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Jewish Journal

Expose the enemy: Say yes

by David Suissa

January 15, 2014 | 11:04 am

Israeli Prime Minister Benjamin Netanyahu in Jerusalem on Jan. 14. Photo by Baz Ratner/Reuters

Israeli Prime Minister Benjamin Netanyahu in Jerusalem on Jan. 14. Photo by Baz Ratner/Reuters

I’m worried about Israel. I’m always worried about the terror forces in the region that want to destroy the Jewish state, but these days, I’m even more worried about the evil forces around the world that want to annihilate Israel through other means.

These forces are out to isolate Israel and turn it into the world’s  No. 1 pariah state.

It would be a great mistake to underestimate this movement. Over the past few years, especially while Benjamin Netanyahu has served as Israel’s prime minister, the movement has gained dangerous momentum and is now nearing a tipping point.

As Barak Ravid wrote recently in Haaretz, “One of the gravest threats Israel will face in the coming year [is] its growing international isolation.”

“Should the negotiations with the Palestinians run aground,” Ravid quotes a European diplomat as saying, “you should expect a deluge of sanctions.”

This “deluge” of global isolation, economic sanctions, boycotts and even criminal prosecution is not just horrible for Jewish pride and Israel’s self image, it also runs the risk of turning the Start-Up Nation into Shut-Down Nation. Few companies or countries like to do business with a criminal state.

Don’t think Palestinian leaders aren’t watching all this. For many of them, the goal has long been to undermine the legitimacy of the Jewish state. They see this global anti-Israel movement as manna from heaven. That’s one reason —perhaps the key reason — why they refuse to make a deal. The longer they say no, the worse Israel looks.

Defenders of Israel must swallow this truth: As brilliant as Israel has been in fighting real terrorism, it has failed utterly in fighting the global terrorism of cunning and hateful anti-Israel propaganda.

Netanyahu can lecture the world about the real obstacle to peace being the anti-Israel incitement and glorifying of terrorism in Palestinian society, but at this stage, words are weak. We’ve lost the argument.

Rightly or wrongly, world opinion has landed on the Palestinian side: Israel is now seen as an illegal occupier and primarily to blame for the absence of peace. As painful as it is to admit, that train has pretty much left the station. 

Unfair, you say? Of course. But, as we often tell our kids, “Life isn’t fair. Deal with it.”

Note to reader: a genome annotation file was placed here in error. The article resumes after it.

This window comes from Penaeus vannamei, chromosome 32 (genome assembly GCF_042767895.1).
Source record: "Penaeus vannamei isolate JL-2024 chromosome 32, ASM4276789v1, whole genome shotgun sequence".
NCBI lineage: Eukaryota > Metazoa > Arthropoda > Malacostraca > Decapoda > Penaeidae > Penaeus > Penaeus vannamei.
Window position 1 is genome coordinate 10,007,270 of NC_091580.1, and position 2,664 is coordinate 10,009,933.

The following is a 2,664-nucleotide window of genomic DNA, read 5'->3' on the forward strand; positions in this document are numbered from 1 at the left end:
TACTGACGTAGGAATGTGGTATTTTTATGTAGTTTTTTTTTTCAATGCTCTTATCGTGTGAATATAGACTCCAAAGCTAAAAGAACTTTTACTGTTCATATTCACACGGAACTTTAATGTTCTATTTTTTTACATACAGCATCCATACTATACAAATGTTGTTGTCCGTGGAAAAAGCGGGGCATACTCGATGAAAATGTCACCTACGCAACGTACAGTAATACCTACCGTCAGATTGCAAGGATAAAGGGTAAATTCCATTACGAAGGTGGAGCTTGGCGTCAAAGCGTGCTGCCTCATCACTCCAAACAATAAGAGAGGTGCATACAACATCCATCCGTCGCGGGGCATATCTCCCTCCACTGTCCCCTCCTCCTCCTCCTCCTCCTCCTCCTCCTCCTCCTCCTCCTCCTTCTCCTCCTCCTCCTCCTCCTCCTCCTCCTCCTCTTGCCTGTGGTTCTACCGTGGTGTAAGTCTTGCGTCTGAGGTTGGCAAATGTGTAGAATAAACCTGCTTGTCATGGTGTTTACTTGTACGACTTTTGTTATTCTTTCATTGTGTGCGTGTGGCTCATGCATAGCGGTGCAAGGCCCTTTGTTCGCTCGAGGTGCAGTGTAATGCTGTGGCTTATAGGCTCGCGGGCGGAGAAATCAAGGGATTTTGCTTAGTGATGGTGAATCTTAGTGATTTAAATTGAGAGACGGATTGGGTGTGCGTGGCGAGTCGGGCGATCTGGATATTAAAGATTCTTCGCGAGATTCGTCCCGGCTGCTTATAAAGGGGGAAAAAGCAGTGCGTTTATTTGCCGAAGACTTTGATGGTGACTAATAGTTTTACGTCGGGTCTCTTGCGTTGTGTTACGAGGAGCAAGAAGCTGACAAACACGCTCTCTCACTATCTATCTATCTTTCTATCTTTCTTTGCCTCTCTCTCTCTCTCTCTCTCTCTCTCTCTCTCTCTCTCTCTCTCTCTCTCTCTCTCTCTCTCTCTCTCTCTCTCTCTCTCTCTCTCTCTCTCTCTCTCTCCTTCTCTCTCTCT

So, how should Israel deal with this resounding defeat in the global war of perception? How can Israel turn the tables on its enemies?

Here’s one way: Expose the enemy by saying yes. 

If I were prime minister, I would call a press conference and hold up a card, just as Bibi did last year at the United Nations when he drew his infamous red line on an Iranian nuclear bomb.

Only this time, instead of a bomb, the visual would be the U.S. Framework Agreement for peace. And instead of drawing a red line, I would sign my name at the bottom of the agreement.

Yes, I would say, “Israel agrees to this framework. This is our signed commitment that Israel is ready to end the occupation for the sake of peace.”

Only one caveat: If this signature is not reciprocated, our agreement is off the table.

That will give the world a chance to see that it is the Palestinian leadership that refuses to end the occupation. And why should they? The occupation is their gift that keeps on giving. It is their foot on Israel’s throat. It is the cocaine that feeds their addiction to victimhood. It is the mountain that gives them the moral high ground.

That truth will never come out unless the world hears a big, resounding Yes from Israel.

When I hear complaints that “Palestinians are suffering” under Israeli occupation, I think, “Yeah, but what about their leaders? The ones living in fancy villas in Ramallah, with fat bank accounts in Switzerland, who send their kids to private schools in England? Are they suffering?”

Those leaders must have nightmares that Israel will one day call their bluff. I want to see Mahmoud Abbas’ face when John Kerry shows him Bibi’s signature on the Framework Agreement. What will he do then? Tell his people that  they’ve been lied to for 66 years and will never return to their homes in Haifa and Tel Aviv? That Jews really do have a connection to the land and Israel really is the legitimate homeland of the Jewish people?

Bibi has lost credibility on the world stage. His bunker mentality has reinforced the notion of Israel’s guilt. If anyone needs to make a dramatic and credible gesture, it is Bibi.

Releasing murderers from prison and then announcing new settlement construction has been suicidal on so many levels. Bibi should quit these games and just sign the Framework, which, after all, is not a final deal but a framework to negotiate. He’s already convinced Kerry to incorporate some key Israeli demands. Believe me, it’s the best “framework” he’ll get. 

By shining the spotlight squarely on Ramallah, Bibi will expose the truth of the world’s highest-profile conflict: The Palestinians are incapable of saying yes.

And, in the highly unlikely event that Abbas decides to say yes and teach peaceful co-existence to his people, well, it’s perfectly OK to dream.

The thought of disarming the global anti-Israel movement might put a bad taste in Abbas’ mouth, but it makes me salivate. 

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